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Mislav

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  1. Zugzwang is a frustrating episode in many ways, but it made me think that Matthew Gray Gubler and Michelle Trachtenberg would make good leads/couple in some Gothic horror-thriller. Especially if it was made (visually) in the 90s grunge style, like The Crow. I know most would suggest Aubrey Plaza, but we already saw her and Matthew play off each other on Criminal Minds (more often, closer to that way, unlike with Diane Turner), and they also both starred in Life After Beth.
  2. With all the political turmoil and controversies happening in the US recently, I wonder could some of it serve as an inspiration for a Criminal Minds episode. A protest turns into a riot, several people get killed, the forensic evidence and witness statements are inconclusive because there were so many people there, so BAU is called in to interview the suspects and witnesses and figure out who committed the murders and why (and were they premeditated or a heat of the moment thing). I don't want them to push any specific ideological message, of course (talk about cringey), just to look at the e
  3. Very well said and I agree. I've been watching the early seasons and even the clothing/fashion looks much better. Everything in new seasons looks so dull, joyless and repetitive, including the characters' clothing and locations. But maybe that is just modern fashion in general, not specific to Criminal Minds. Maybe the 2000s really were the last heyday.
  4. I still can't believe the headcanon is (according to the characters themselves and the Criminal Minds Wiki) that The Replicator was the one who called Reid at the phone booth and said "Zugzwang". It implies that a) The Replicator either stalked Maeve too, witnessed her get abducted and decided to call Reid (and if he did, he wouldn't have known where Reid was, because even if Reid and Maeve only talked at specific times of day, Reid used different phone booths), or b) that The Replicator just happened to call Reid right after Maeve got abducted by a completely unrelated unsub. And that call
  5. I'm surprised that Criminal Minds never did an episode based on/inspired by the movie Switchback. In addition to the plot, even the movie's format kind of fits an average Criminal Minds episode.
  6. Teenage waiter is found brutally murdered in an alleyway near his workplace, having been stabbed multiple times in the face, chest, arms and genitals. The M.E. notes the injuries on his knuckles; the victim fought back. His watch, wallet and phone are intact, and so is the cash register, so the robbery obviously wasn't the movie. Forensics recover skin cells under his fingernails, as well as two long, blonde hairs clutched in his hand. They decide to take multiple blood swabs, in case the killer cut himself; or herself. They also find several bloody shoe prints; most of them partial, some of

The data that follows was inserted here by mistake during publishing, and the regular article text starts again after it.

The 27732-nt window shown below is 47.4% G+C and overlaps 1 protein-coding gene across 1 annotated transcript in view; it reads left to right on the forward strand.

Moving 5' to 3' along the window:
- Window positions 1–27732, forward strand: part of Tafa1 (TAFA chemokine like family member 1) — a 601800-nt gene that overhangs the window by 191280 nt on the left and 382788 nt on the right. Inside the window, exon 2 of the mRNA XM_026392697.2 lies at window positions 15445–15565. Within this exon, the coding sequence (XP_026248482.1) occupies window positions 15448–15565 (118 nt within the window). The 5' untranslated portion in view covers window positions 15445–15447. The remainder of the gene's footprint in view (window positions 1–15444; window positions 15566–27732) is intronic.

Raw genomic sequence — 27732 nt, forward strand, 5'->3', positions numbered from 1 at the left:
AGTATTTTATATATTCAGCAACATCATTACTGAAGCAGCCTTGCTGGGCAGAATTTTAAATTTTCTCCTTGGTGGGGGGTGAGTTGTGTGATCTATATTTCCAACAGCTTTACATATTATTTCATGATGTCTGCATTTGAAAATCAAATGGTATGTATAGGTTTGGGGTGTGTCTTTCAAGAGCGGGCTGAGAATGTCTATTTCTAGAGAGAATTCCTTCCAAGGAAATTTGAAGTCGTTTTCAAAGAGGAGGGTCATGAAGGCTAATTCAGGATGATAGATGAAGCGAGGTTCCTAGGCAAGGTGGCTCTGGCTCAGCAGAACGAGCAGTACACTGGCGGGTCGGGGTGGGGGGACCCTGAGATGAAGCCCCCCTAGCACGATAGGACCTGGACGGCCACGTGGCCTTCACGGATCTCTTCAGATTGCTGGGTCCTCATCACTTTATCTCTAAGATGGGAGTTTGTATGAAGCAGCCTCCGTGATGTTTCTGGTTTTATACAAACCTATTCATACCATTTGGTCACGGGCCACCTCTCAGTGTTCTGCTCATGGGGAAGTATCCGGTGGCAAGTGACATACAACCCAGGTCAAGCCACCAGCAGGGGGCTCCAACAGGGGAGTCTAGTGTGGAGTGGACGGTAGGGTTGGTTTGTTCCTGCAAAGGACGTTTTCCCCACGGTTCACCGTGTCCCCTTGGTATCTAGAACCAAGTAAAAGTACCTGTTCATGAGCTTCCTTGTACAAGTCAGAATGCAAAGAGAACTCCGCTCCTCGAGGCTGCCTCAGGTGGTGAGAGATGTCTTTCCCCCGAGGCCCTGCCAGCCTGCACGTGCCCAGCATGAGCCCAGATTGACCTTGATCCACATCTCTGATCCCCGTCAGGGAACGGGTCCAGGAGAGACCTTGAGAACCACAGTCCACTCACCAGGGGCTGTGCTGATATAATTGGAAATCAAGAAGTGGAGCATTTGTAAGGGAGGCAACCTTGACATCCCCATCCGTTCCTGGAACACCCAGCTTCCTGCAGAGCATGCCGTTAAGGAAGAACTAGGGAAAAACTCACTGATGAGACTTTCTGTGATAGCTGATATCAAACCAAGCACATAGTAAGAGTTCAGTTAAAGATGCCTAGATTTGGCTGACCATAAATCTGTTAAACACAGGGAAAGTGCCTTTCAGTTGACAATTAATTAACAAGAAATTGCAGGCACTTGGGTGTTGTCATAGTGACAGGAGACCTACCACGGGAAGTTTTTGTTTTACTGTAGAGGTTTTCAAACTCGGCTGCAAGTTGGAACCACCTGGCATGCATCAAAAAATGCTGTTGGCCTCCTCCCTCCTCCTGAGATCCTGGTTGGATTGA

7. I know that SVU is the only Law & Order on the air right now, so they have to find a way to incorporate any possible L&O plot into it, but they've really been pushing the definition of a "sex crime" lately. And by "lately", I mean the last ten seasons and more. "Victim got killed by a mail bomb. One of the shrapnels hit him in the groin. Could be a sex crime, better call in the SVU." On more than one occasion, they have mentioned how overworked they are, how they have to investigate multiple cases at the same time, how sex crimes are underprosecuted etc. You'd think they would be
  8. They should revive Criminal Minds a few years from now, with the original cast, and just pretend that everything past season nine finale never happened.
  9. Medium finale had the same problem/plot hole. And it was also horrible (for many reasons other than that one, obviously).
  10. Yeah, none of those were really snuff films. By definition, snuff film is a recording of murder specifically made and distributed for profit and/or entertainment purposes. Also, happy (belated) Halloween to everyone!
  11. I recently rewatched 3x1 "Doubt". Some fans finds that episode hard to watch, because it is pretty much Gideon's last (he appeared in "Scared to Death", but only briefly, at the end). But it really reminded me of what was so great about Criminal Minds, what made it work, and why later episodes suck so bad. 1) The case, albeit interesting, was fairly straightforward and grounded in reality. The basic plot was explained during the opening scene in a few short lines (college girls being stabbed to death on campus), and the show built it up from there. 2) The team actually used profiling, ra
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